• Medicare benefits for out-of-hospital treatment provided by a doctor.

    Residents of the Republic of Ireland and New Zealand are entitled to :


    • services as a public patient in a public hospital (including outpatient services) for medically necessary treatment medicines available on prescription which are subsidised under the Pharmaceutical Benefits Scheme (PBS), at the general rate.

    Treatment outside a hospital


    You can get medical treatment in private doctors’ practices and community health centres. Doctors in these practices charge for their services in one of the following ways.

    1. The doctor bills Medicare directly


    You’ll be asked to show your reciprocal health care card and sign a completed Medicare bulk bill form after seeing the doctor but you won’t need to pay. Please note not all doctors bulk bill.

    2. The doctor gives you a bill


    Doctors who don’t bulk bill will ask you to pay a fee at the time of consultation. You can either pay the full bill, or lodge the unpaid bill with Medicare.

    If you pay the full bill at the time of consultation, you can:


    • ask the reception staff if they can lodge your Medicare claim for you
    • claim your benefit in person at a DHS Service Centre
    • send a completed Medicare claim form, the original doctor’s bill and receipt to the Department of Human Services, GPO Box 9822, in your capital city. We will send you a cheque to cover the Medicare portion of the bill.
    • claim through our Online Services
    • claim over the phone by calling 132 011.

    To lodge your unpaid bill you need to:


    • take the unpaid bill and a completed claim form to a DHS Service Centre, or send it to the Department of Human Services, GPO Box 9822, in your capital city. We will send you a cheque made payable to the doctor
    • take the cheque to your doctor and pay the difference between the Medicare benefit and the total fee charged by the doctor.

    Treatment in a hospital


    If you receive essential medical treatment as a public patient in a public hospital, you won’t be charged for any treatment or accommodation. Simply show your passport or reciprocal health care card to staff when you arrive at the hospital.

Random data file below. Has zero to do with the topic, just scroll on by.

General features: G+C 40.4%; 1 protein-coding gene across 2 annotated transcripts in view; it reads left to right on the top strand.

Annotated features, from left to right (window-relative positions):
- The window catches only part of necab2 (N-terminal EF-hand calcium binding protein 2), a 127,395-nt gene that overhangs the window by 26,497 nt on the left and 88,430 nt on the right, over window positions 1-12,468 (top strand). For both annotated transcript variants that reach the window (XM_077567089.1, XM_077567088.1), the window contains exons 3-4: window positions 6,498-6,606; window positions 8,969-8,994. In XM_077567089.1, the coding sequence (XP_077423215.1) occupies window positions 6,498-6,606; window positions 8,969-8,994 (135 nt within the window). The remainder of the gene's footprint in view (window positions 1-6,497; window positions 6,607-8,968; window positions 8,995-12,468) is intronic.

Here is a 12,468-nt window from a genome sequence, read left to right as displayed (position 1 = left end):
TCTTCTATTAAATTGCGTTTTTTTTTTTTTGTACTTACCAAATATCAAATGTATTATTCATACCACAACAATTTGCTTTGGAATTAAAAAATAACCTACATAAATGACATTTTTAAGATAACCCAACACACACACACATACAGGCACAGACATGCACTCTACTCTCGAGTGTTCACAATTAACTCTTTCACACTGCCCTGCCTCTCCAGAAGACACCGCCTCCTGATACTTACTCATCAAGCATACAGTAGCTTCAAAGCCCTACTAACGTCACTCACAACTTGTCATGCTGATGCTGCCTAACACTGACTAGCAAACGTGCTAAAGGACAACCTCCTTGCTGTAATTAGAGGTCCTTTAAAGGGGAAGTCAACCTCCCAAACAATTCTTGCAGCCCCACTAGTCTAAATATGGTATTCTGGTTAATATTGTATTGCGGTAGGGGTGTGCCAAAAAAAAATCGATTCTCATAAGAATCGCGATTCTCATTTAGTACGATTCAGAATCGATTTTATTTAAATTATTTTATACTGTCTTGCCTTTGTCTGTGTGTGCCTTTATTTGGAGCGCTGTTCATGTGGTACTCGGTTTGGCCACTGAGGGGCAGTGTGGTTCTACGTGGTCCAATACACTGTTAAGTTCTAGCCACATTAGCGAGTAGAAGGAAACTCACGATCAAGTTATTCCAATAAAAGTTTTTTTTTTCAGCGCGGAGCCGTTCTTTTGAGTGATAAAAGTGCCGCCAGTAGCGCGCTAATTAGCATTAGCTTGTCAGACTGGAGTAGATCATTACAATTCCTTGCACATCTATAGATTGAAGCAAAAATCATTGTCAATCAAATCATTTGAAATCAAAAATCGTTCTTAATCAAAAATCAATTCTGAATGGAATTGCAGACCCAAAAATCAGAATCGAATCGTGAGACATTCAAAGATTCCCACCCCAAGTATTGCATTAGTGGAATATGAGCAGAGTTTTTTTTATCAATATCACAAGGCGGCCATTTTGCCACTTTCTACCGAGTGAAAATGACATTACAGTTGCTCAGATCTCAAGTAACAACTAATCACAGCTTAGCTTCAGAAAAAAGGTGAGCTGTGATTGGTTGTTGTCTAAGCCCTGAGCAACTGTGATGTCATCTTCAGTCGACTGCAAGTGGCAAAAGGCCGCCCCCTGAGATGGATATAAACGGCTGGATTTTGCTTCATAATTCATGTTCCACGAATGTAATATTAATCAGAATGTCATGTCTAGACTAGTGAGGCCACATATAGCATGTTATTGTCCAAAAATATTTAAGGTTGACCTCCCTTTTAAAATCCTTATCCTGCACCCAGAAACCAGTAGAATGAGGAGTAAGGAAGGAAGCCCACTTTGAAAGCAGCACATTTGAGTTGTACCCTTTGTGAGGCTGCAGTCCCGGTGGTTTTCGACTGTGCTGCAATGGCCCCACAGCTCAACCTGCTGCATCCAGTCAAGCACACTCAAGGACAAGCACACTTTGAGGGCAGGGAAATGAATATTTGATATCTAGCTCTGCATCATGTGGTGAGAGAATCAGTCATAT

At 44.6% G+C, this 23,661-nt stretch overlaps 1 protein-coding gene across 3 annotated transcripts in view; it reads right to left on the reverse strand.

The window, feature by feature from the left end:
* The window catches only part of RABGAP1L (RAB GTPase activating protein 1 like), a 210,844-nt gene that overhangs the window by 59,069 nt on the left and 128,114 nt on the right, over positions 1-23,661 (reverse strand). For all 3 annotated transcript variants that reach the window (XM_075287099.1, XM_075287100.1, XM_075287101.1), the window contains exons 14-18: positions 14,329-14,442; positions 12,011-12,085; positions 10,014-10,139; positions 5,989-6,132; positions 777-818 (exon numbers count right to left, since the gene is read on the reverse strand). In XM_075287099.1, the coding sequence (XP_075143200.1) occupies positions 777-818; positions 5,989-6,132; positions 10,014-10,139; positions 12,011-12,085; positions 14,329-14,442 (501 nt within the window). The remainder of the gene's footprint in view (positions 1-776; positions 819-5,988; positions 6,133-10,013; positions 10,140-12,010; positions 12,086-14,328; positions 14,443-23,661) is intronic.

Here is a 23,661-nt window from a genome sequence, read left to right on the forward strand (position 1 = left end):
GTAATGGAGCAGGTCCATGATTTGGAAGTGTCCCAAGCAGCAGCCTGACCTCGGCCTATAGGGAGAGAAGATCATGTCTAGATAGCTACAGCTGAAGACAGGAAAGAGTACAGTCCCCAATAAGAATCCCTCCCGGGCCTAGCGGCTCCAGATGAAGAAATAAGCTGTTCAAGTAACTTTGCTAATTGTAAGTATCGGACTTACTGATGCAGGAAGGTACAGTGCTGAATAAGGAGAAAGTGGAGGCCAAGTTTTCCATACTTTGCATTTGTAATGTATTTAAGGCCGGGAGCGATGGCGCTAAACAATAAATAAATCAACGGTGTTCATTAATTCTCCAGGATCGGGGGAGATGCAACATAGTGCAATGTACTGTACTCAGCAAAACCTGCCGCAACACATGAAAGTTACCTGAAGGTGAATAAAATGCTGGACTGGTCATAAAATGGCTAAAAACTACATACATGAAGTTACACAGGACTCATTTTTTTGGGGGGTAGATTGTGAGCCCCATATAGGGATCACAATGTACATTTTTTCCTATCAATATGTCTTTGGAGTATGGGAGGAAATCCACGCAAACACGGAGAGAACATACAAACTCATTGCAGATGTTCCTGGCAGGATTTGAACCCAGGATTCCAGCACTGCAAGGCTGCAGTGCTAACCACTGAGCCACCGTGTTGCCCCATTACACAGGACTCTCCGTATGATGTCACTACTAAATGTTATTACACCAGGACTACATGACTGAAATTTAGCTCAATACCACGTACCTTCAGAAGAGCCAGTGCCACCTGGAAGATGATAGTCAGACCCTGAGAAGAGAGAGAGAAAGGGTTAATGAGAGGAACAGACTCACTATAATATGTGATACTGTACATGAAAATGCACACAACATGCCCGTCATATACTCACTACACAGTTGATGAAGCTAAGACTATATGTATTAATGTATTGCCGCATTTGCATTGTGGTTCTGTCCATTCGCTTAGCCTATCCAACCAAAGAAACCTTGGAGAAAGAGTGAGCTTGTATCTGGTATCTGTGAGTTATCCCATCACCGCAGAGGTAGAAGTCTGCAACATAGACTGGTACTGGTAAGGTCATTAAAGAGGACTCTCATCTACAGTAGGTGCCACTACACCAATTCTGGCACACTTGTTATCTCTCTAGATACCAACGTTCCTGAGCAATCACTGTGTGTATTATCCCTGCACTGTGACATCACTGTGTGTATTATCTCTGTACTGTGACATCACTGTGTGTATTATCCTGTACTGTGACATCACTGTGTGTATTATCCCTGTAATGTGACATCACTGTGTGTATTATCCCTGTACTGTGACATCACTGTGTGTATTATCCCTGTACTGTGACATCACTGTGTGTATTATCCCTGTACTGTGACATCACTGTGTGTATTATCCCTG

If you elect to be treated as a private patient in a public hospital or as a private patient in a private hospital, you will be charged for both medical treatment and accommodation. These fees can’t be claimed from Medicare.

    3. Medical services not covered by Medicare


    Medicare will not cover:


    • medicine not subsidised under the PBS
    • treatment arranged before your visit to Australia
    • accommodation and medical treatment in a private hospital
    • accommodation and medical treatment as a private patient in a public hospital
    • ambulance services
    • dental examinations and treatment (except specified items introduced for allied health services as part of the Chronic Disease Management (CDM) program
    • physiotherapy, occupational therapy, speech therapy, eye therapy, chiropractic services, podiatry or psychology (except specified items introduced for allied health services as part of the CDM program
    • acupuncture (unless part of a doctor's consultation)
    • glasses and contact lenses
    • hearing aids and other appliances
    • the cost of prostheses
    • medical costs for which someone else is responsible (for example a compensation insurer, an employer, a government or government authority)
    • medical services which are not clinically necessary
    • surgery solely for cosmetic reasons
    • examinations for life insurance, superannuation or membership of a friendly society
    • eye therapy
    • home nursing.

    You can take out private health insurance to cover many of these services.